Book Review: Fall Down 7 Times, Get Up 8 by Naoki Higashida

 

Fall Down 7 Times, Get Up 8 – Naoki Higashida (Random House, 2017)

This collection of short essays (plus an interview and a short story) follows Higashida’s previous book translated into English, The Reason I Jump. I haven’t read Higashida before and while The Reason I Jump may provide some helpful context and personal history, I don’t think it’s necessary to have read it first. It also seems that Higashida has quite a bit more writing that hasn’t yet been translated from Japanese to English.

The introduction by David Mitchell (who also does the translation, along with KA Yoshida) provides an excellent background into Higashida’s story, as well as offering Mitchell’s viewpoint as to why this book is so important. Short version: Higashida was considered severely autistic and non-verbal until a new way of communicating through an alphabet chart was figured out. This new communication revealed Higashida to have a complex and emphatic inner life, exactly like any other young man his age.

Higashida is now in his mid-twenties and his writing is deliberate and thoughtful. The segments are not long as communication, both written and spoken, is not a quick process for him. He offers insights into how his own mind works and methods that help him in his interactions with those around him. Higashida doesn’t suggest that these methods would work for everyone with autism and the book is certainly not a how-to guide. That said, I can’t help but think that it would be a helpful and powerful read for anyone who works or lives alongside someone with autism.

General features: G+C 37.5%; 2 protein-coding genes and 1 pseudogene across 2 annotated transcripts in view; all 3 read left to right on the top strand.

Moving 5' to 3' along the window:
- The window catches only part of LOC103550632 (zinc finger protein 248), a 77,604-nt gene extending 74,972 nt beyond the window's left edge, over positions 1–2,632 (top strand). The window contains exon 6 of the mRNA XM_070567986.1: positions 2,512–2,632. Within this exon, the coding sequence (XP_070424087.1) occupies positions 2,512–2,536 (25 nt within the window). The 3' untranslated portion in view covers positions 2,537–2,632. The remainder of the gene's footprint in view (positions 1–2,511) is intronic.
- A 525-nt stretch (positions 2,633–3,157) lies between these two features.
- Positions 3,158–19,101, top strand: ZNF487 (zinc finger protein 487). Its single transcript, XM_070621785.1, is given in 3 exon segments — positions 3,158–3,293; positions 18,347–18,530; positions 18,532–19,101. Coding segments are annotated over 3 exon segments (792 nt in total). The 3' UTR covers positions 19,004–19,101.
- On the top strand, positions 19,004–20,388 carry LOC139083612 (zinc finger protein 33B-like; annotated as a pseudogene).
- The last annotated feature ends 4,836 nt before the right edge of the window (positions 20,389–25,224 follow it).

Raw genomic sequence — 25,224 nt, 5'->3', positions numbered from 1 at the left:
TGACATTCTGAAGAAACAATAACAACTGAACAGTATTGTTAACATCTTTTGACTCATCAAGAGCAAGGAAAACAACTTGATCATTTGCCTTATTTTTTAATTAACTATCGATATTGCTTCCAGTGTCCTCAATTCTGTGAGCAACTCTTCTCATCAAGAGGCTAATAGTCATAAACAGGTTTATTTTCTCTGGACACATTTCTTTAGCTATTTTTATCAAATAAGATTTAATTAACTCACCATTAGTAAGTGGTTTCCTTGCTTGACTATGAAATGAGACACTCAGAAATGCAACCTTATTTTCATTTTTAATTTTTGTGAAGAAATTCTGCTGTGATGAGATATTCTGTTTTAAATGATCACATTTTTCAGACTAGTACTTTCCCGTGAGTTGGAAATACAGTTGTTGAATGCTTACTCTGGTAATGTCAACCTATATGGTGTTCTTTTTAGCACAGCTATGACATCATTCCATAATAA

While this is admittedly well outside my field of expertise, it does seem that there have been a few highly publicized stories in recent years of so-called severe autistic people who, it turned out, were fully aware of their surroundings and needed only to find a way to communicate with those around them. And, as Mitchell points out in his introduction, these new found ways of communication revealed that the stereotype of a lack of empathy in those on the autistic spectrum is perhaps a false one.

Higashida certainly writes about the world with a lot of interest and empathy. We get a sense of his frustration at his own behaviours and his strong desire for compassion and patience from  those around him. There is some discussion of styles that didn’t work for him and that he wouldn’t recommend but there is not condemnation toward those who haven’t understood him. His writing about his relationship with his mother seems particularly tender.

The book is a slow read, one to be dipped into here and there rather than read in one sitting. I do believe it’s an important one though, especially for teachers and others who may work alongside autistic people.

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